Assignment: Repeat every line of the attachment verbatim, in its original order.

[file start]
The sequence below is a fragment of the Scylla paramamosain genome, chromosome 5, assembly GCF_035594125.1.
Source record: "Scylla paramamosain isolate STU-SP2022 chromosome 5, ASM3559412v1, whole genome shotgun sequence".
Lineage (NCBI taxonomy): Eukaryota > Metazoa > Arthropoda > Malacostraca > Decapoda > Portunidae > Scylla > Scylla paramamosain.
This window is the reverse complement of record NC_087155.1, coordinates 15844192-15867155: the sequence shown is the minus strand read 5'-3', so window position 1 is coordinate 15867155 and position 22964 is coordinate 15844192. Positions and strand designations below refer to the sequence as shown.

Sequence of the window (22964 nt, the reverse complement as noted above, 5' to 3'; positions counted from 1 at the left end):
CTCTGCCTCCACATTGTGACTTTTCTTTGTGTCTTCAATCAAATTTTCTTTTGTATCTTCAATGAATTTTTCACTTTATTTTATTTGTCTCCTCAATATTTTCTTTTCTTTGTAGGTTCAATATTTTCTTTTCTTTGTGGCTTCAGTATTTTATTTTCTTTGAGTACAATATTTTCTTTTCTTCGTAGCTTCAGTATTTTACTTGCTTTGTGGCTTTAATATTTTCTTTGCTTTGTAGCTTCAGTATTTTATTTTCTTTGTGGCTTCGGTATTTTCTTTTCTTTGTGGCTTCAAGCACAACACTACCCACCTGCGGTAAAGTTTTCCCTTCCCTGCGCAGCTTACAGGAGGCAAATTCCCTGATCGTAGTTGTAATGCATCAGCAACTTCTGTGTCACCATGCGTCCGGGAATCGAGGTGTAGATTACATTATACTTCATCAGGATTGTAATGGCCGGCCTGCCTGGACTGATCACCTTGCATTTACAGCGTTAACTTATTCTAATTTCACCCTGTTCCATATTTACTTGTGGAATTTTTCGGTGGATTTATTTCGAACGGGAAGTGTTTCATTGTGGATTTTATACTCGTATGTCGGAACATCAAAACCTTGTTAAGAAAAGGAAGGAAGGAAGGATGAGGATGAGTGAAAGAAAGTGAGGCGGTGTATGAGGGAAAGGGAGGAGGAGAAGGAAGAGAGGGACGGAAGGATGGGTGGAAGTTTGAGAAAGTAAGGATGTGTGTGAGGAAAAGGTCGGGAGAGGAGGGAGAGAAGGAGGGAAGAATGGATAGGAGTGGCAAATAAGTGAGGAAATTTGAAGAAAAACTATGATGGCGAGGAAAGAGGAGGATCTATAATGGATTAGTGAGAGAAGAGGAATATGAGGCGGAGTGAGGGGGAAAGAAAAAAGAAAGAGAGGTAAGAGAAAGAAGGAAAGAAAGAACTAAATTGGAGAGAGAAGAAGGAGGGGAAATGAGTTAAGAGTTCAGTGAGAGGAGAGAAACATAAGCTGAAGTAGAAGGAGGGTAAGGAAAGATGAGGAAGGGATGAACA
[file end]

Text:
The sequence below is a fragment of the Scylla paramamosain genome, chromosome 5, assembly GCF_035594125.1.
Source record: "Scylla paramamosain isolate STU-SP2022 chromosome 5, ASM3559412v1, whole genome shotgun sequence".
Lineage (NCBI taxonomy): Eukaryota > Metazoa > Arthropoda > Malacostraca > Decapoda > Portunidae > Scylla > Scylla paramamosain.
This window is the reverse complement of record NC_087155.1, coordinates 15844192-15867155: the sequence shown is the minus strand read 5'-3', so window position 1 is coordinate 15867155 and position 22964 is coordinate 15844192. Positions and strand designations below refer to the sequence as shown.

Sequence of the window (22964 nt, the reverse complement as noted above, 5' to 3'; positions counted from 1 at the left end):
CTCTGCCTCCACATTGTGACTTTTCTTTGTGTCTTCAATCAAATTTTCTTTTGTATCTTCAATGAATTTTTCACTTTATTTTATTTGTCTCCTCAATATTTTCTTTTCTTTGTAGGTTCAATATTTTCTTTTCTTTGTGGCTTCAGTATTTTATTTTCTTTGAGTACAATATTTTCTTTTCTTCGTAGCTTCAGTATTTTACTTGCTTTGTGGCTTTAATATTTTCTTTGCTTTGTAGCTTCAGTATTTTATTTTCTTTGTGGCTTCGGTATTTTCTTTTCTTTGTGGCTTCAAGCACAACACTACCCACCTGCGGTAAAGTTTTCCCTTCCCTGCGCAGCTTACAGGAGGCAAATTCCCTGATCGTAGTTGTAATGCATCAGCAACTTCTGTGTCACCATGCGTCCGGGAATCGAGGTGTAGATTACATTATACTTCATCAGGATTGTAATGGCCGGCCTGCCTGGACTGATCACCTTGCATTTACAGCGTTAACTTATTCTAATTTCACCCTGTTCCATATTTACTTGTGGAATTTTTCGGTGGATTTATTTCGAACGGGAAGTGTTTCATTGTGGATTTTATACTCGTATGTCGGAACATCAAAACCTTGTTAAGAAAAGGAAGGAAGGAAGGATGAGGATGAGTGAAAGAAAGTGAGGCGGTGTATGAGGGAAAGGGAGGAGGAGAAGGAAGAGAGGGACGGAAGGATGGGTGGAAGTTTGAGAAAGTAAGGATGTGTGTGAGGAAAAGGTCGGGAGAGGAGGGAGAGAAGGAGGGAAGAATGGATAGGAGTGGCAAATAAGTGAGGAAATTTGAAGAAAAACTATGATGGCGAGGAAAGAGGAGGATCTATAATGGATTAGTGAGAGAAGAGGAATATGAGGCGGAGTGAGGGGGAAAGAAAAAAGAAAGAGAGGTAAGAGAAAGAAGGAAAGAAAGAACTAAATTGGAGAGAGAAGAAGGAGGGGAAATGAGTTAAGAGTTCAGTGAGAGGAGAGAAACATAAGCTGAAGTAGAAGGAGGGTAAGGAAAGATGAGGAAGGGATGAACA